The Agency Issue

Tweet This: Agencies Get 28% of Revenue From Digital

Mad Ave Better Take Note -- You Are Digital, or You Are Very, Very Unimportant

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Digital services accounted for an estimated $8.5 billion (28%) of the $30.4 billion in 2010 U.S. revenue generated by the 900-plus advertising and marketing-services agencies that Ad Age analyzed for Agency Report 2011.

Digital's share of agency revenue rose from 25.8% in 2009. In dollar terms, agencies' digital revenue jumped 16.9% in 2010.

One point is clear: Digital has become a standard tool across every agency discipline.

To be sure, six in 10 digital dollars -- or $5.1 billion -- last year went to digital-specialty agencies such as Publicis Groupe's Digitas and Sapient Corp.'s SapientNitro.

The second biggest portion -- $2 billion -- went to agencies whose core business is direct marketing or customer relationship management. Ad Age estimates direct-marketing/CRM agencies generated 42% of U.S. revenue from digital services in 2010. (Distinctions blur between digital agencies such as Digitas, which began in 1980 as direct shop Bronner Slosberg Humphrey, and direct/CRM powerhouses such as WPP's Wunderman network, which has amassed deep bench strength in digital.)

The remaining portion of revenue -- roughly $1.4 billion -- was spread across agencies focused on disciplines including advertising, promotion, health care and public relations.

Not surprisingly, startups tend to have a heavy digital focus. Pereira & O' Dell, a 3-year-old San Francisco ad agency, generated 55% of revenue last year from digital.

But agency titans are very much in the mix. Leo Burnett Worldwide/Arc, a Publicis ad/marketing-services agency, boasts it has "more digital experts (325 in just the U.S.) than most standalone digital agencies."

Digital makes up a growing share of revenue across agency disciplines.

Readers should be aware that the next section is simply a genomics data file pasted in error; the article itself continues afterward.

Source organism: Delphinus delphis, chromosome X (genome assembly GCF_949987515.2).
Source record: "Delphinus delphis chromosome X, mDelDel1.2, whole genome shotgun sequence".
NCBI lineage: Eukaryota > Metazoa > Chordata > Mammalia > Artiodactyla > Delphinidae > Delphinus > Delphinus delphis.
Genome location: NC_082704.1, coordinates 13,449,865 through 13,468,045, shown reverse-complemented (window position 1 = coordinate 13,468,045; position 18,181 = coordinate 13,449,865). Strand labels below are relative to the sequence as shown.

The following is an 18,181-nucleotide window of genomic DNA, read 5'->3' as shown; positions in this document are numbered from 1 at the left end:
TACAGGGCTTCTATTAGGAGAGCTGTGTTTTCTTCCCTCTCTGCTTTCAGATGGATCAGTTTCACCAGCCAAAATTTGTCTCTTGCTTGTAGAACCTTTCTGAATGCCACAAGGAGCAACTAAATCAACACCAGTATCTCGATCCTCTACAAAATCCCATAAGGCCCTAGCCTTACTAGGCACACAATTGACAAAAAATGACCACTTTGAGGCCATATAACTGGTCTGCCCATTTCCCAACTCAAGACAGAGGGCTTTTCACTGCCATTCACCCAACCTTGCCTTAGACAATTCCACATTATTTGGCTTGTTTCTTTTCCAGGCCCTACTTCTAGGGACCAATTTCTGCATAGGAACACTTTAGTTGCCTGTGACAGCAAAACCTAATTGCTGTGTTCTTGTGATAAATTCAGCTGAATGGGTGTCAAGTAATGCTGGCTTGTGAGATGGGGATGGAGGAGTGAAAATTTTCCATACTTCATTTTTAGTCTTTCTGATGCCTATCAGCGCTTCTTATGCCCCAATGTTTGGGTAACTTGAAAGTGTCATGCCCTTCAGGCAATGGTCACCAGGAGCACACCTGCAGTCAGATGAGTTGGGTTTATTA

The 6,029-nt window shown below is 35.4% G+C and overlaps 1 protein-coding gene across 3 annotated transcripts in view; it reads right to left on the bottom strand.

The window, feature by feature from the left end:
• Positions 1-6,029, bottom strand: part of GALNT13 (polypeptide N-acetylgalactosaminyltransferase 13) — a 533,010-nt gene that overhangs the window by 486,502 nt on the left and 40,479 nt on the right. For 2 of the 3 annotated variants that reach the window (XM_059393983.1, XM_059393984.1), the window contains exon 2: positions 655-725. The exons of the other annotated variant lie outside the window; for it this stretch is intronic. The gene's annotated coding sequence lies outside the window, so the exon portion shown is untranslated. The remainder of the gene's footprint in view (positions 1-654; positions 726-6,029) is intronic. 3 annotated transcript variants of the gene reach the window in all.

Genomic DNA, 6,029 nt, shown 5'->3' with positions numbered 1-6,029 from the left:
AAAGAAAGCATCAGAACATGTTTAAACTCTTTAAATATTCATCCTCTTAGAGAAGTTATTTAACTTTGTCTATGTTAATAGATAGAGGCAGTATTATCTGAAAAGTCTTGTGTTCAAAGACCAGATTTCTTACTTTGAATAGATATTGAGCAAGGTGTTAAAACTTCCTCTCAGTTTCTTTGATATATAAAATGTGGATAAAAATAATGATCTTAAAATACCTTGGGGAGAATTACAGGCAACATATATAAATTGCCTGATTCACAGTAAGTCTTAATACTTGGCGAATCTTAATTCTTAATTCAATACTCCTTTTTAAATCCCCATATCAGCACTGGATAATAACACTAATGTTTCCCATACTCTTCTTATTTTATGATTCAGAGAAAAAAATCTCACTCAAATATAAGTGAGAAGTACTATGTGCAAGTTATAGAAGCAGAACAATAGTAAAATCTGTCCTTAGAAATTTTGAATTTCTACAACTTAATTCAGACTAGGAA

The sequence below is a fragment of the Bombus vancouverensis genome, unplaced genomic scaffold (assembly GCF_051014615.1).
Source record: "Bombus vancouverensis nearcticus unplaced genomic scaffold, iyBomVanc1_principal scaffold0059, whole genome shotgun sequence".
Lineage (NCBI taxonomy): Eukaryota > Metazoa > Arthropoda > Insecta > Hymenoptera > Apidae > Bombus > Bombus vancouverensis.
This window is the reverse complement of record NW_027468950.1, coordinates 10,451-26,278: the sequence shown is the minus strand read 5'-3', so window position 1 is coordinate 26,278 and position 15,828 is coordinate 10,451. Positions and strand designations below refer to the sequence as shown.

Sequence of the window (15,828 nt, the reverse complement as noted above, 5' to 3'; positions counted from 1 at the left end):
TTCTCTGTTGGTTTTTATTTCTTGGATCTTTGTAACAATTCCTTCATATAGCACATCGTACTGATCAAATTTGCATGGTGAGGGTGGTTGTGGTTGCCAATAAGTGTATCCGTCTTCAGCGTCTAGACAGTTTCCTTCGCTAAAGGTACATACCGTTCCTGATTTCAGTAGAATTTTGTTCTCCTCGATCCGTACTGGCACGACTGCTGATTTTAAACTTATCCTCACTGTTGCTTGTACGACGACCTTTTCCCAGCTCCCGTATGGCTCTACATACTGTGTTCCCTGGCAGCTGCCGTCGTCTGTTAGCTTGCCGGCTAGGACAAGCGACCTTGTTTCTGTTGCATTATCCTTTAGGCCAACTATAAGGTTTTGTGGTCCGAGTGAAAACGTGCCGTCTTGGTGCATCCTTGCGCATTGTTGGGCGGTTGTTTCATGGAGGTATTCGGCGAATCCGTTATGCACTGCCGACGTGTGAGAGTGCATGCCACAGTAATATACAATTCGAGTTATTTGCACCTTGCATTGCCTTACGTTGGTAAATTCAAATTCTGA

At McGarryBowen, an ad agency owned by Dentsu Inc., digital accounted for an estimated 24% of 2010 revenue, up from 20% in 2009.

Huntsworth Health, a health-care agency network owned by U.K. firm Huntsworth, generated 23% of its 2010 U.S. revenue from digital, up from 15% in 2009.

Carlson Marketing, a loyalty management and marketing-services firm owned by Groupe Aeroplan, last year generated nearly one-third of U.S. revenue from digital, up from 25% in 2009.

Public-relations agencies have moved aggressively into social media, grabbing more digital dollars. Edelman, the world's largest PR agency, said its digital revenue doubled in 2010; the firm generated 12% of U.S. revenue from digital services.

Ad Age DataCenter arrived at its estimate for digital's 2010 share of overall U.S. agency revenue -- 28% -- through a bottoms-up analysis of agencies based on input from more than 1,000 agencies, agency networks and agency companies. The figure, as it happens, tracks with global claims of two agency giants: WPP and Publicis said digital accounted for 29% and 28%, respectively, of their 2010 worldwide revenue.

Wall Street places a premium on all things digital. But two agency firms -- Omnicom Group and Interpublic Group of Cos. -- decline to float a specific digital percentage, arguing that digital is too integrated in their offerings to be parsed out.

Omnicom President-CEO John Wren got to the crux of the matter on a call with stock analysts last October: "Fundamentally, I believe that anything that's not digital will soon be digital or soon be very, very unimportant."